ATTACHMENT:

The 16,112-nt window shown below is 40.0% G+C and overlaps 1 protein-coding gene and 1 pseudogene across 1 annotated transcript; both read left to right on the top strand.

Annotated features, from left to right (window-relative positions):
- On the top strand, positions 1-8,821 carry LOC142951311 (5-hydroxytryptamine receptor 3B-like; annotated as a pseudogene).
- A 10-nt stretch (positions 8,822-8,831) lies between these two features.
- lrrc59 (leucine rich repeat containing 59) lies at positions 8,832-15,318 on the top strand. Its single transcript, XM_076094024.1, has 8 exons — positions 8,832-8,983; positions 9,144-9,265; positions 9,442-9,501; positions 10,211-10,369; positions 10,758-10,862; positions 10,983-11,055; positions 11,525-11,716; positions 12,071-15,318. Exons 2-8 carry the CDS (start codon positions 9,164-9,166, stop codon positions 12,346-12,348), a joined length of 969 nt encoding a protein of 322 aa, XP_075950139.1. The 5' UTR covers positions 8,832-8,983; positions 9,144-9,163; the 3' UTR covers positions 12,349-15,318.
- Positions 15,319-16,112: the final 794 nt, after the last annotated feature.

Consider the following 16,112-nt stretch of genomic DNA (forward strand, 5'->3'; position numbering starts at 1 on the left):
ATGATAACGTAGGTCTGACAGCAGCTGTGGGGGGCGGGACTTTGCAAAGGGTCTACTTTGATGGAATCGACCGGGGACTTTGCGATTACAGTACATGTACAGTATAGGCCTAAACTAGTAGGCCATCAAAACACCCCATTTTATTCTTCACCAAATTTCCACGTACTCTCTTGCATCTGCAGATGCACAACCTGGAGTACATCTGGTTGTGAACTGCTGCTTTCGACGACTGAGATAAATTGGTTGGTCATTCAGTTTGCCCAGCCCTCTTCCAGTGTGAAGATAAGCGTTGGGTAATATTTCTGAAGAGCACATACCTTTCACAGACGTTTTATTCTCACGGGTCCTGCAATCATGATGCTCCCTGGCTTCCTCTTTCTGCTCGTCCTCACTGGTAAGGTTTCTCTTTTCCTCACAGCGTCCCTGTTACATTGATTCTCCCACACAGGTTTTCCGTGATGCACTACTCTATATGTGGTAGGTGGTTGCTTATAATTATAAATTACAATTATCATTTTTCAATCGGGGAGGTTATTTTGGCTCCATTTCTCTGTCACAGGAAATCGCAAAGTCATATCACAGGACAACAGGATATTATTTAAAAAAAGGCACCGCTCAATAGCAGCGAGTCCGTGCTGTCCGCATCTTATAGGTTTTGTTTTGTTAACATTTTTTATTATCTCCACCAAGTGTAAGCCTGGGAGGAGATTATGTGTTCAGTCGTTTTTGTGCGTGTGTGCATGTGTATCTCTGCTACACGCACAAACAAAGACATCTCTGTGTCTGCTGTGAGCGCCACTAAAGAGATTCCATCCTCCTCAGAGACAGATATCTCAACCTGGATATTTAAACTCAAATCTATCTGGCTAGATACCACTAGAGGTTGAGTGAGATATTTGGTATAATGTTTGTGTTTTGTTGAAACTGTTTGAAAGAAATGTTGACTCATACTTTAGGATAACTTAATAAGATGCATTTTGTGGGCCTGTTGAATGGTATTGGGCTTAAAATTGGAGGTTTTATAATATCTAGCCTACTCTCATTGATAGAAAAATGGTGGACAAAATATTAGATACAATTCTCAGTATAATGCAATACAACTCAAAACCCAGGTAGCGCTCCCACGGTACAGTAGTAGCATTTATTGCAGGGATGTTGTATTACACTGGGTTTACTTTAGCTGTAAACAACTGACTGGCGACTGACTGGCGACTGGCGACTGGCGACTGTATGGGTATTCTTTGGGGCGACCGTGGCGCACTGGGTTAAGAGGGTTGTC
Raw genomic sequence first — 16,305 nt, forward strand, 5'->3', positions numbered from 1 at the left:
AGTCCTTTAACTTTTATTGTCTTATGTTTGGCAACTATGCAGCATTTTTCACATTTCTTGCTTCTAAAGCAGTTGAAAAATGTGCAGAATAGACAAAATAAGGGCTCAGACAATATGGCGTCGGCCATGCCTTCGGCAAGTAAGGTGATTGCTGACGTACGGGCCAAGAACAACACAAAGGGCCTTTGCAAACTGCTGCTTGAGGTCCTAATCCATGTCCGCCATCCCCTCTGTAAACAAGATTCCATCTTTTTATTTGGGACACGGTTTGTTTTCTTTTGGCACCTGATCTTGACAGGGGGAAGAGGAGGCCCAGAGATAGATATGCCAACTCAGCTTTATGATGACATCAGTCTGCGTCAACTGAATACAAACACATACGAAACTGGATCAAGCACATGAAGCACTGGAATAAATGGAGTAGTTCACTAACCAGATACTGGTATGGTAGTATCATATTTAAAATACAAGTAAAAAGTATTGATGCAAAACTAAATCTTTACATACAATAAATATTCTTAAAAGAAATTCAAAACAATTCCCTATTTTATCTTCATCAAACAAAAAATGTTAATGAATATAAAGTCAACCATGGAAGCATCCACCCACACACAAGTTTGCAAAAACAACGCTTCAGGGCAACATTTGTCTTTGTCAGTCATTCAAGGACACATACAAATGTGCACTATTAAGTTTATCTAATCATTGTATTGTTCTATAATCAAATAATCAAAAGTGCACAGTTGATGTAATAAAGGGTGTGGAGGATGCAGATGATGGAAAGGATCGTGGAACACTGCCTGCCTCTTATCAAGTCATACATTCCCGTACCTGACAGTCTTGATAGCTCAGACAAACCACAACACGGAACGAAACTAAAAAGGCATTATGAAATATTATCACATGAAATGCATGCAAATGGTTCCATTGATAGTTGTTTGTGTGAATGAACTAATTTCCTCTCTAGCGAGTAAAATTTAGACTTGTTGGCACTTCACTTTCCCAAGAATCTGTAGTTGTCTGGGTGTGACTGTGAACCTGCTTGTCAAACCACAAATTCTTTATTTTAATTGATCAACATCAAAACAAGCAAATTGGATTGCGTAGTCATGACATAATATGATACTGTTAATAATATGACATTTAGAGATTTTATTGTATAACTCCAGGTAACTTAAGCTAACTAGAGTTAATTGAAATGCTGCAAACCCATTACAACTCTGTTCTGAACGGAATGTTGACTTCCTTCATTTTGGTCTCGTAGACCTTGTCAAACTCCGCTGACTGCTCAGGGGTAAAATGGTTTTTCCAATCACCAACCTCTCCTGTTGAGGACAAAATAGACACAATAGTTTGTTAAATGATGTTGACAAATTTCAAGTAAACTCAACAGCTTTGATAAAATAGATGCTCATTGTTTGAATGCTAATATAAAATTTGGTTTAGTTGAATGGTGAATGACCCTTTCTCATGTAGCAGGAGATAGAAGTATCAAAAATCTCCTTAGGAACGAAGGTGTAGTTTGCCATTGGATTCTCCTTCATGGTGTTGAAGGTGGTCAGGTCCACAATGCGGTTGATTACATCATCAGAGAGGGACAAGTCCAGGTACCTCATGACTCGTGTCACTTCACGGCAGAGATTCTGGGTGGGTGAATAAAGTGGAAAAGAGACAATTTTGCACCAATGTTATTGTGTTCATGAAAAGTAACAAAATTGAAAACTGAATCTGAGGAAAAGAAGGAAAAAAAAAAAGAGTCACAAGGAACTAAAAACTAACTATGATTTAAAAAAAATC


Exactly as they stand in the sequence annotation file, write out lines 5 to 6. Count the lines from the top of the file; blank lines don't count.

- lrrc59 (leucine rich repeat containing 59) lies at positions 8,832-15,318 on the top strand. Its single transcript, XM_076094024.1, has 8 exons — positions 8,832-8,983; positions 9,144-9,265; positions 9,442-9,501; positions 10,211-10,369; positions 10,758-10,862; positions 10,983-11,055; positions 11,525-11,716; positions 12,071-15,318. Exons 2-8 carry the CDS (start codon positions 9,164-9,166, stop codon positions 12,346-12,348), a joined length of 969 nt encoding a protein of 322 aa, XP_075950139.1. The 5' UTR covers positions 8,832-8,983; positions 9,144-9,163; the 3' UTR covers positions 12,349-15,318.
- Positions 15,319-16,112: the final 794 nt, after the last annotated feature.